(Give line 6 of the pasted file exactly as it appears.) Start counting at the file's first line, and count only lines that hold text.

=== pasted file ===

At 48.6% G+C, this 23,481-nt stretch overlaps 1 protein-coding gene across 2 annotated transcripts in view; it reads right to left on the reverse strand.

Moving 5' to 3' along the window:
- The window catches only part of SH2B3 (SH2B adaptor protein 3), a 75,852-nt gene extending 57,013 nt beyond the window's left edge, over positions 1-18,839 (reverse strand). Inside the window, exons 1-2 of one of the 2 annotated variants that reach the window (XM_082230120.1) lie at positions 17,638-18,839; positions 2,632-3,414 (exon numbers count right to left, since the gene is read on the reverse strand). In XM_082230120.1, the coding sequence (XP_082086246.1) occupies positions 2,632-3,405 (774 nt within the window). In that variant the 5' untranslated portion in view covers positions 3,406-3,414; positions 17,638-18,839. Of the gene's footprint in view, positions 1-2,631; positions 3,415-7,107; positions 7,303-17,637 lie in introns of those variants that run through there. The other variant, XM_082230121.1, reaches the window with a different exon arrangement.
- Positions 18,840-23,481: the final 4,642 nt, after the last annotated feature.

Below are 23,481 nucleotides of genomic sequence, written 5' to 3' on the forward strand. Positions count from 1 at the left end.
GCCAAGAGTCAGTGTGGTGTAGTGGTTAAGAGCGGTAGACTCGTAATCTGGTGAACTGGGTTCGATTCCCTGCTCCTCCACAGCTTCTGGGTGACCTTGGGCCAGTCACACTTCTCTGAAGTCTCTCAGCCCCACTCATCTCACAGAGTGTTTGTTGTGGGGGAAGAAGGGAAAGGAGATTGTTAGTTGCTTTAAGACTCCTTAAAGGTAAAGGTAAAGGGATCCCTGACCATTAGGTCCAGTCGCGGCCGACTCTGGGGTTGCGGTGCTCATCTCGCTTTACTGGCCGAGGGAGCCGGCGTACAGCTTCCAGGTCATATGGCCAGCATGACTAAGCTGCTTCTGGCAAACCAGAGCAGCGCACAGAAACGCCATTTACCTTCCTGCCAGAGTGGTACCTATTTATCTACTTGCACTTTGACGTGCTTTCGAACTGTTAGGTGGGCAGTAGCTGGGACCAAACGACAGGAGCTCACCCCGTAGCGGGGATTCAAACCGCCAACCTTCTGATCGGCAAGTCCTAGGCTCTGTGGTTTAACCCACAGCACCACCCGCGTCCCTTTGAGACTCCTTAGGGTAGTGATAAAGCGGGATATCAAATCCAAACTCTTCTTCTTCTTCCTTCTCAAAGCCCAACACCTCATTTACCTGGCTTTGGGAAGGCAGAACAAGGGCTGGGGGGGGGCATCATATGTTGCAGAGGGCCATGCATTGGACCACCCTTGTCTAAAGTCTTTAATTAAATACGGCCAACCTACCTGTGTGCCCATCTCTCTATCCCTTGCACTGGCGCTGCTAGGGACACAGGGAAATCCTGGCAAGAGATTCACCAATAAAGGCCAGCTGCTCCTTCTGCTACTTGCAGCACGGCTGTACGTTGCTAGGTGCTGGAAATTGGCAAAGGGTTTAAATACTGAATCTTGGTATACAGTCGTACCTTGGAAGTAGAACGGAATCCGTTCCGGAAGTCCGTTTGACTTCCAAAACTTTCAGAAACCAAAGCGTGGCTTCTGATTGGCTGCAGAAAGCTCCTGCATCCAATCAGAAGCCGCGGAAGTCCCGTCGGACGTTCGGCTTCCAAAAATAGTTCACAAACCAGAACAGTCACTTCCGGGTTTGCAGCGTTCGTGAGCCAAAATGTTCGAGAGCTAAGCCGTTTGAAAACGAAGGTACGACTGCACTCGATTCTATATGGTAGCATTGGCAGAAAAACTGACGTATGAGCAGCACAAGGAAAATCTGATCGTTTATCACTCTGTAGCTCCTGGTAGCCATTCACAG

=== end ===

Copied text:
GCCAAGAGTCAGTGTGGTGTAGTGGTTAAGAGCGGTAGACTCGTAATCTGGTGAACTGGGTTCGATTCCCTGCTCCTCCACAGCTTCTGGGTGACCTTGGGCCAGTCACACTTCTCTGAAGTCTCTCAGCCCCACTCATCTCACAGAGTGTTTGTTGTGGGGGAAGAAGGGAAAGGAGATTGTTAGTTGCTTTAAGACTCCTTAAAGGTAAAGGTAAAGGGATCCCTGACCATTAGGTCCAGTCGCGGCCGACTCTGGGGTTGCGGTGCTCATCTCGCTTTACTGGCCGAGGGAGCCGGCGTACAGCTTCCAGGTCATATGGCCAGCATGACTAAGCTGCTTCTGGCAAACCAGAGCAGCGCACAGAAACGCCATTTACCTTCCTGCCAGAGTGGTACCTATTTATCTACTTGCACTTTGACGTGCTTTCGAACTGTTAGGTGGGCAGTAGCTGGGACCAAACGACAGGAGCTCACCCCGTAGCGGGGATTCAAACCGCCAACCTTCTGATCGGCAAGTCCTAGGCTCTGTGGTTTAACCCACAGCACCACCCGCGTCCCTTTGAGACTCCTTAGGGTAGTGATAAAGCGGGATATCAAATCCAAACTCTTCTTCTTCTTCCTTCTCAAAGCCCAACACCTCATTTACCTGGCTTTGGGAAGGCAGAACAAGGGCTGGGGGGGGGCATCATATGTTGCAGAGGGCCATGCATTGGACCACCCTTGTCTAAAGTCTTTAATTAAATACGGCCAACCTACCTGTGTGCCCATCTCTCTATCCCTTGCACTGGCGCTGCTAGGGACACAGGGAAATCCTGGCAAGAGATTCACCAATAAAGGCCAGCTGCTCCTTCTGCTACTTGCAGCACGGCTGTACGTTGCTAGGTGCTGGAAATTGGCAAAGGGTTTAAATACTGAATCTTGGTATACAGTCGTACCTTGGAAGTAGAACGGAATCCGTTCCGGAAGTCCGTTTGACTTCCAAAACTTTCAGAAACCAAAGCGTGGCTTCTGATTGGCTGCAGAAAGCTCCTGCATCCAATCAGAAGCCGCGGAAGTCCCGTCGGACGTTCGGCTTCCAAAAATAGTTCACAAACCAGAACAGTCACTTCCGGGTTTGCAGCGTTCGTGAGCCAAAATGTTCGAGAGCTAAGCCGTTTGAAAACGAAGGTACGACTGCACTCGATTCTATATGGTAGCATTGGCAGAAAAACTGACGTATGAGCAGCACAAGGAAAATCTGATCGTTTATCACTCTGTAGCTCCTGGTAGCCATTCACAG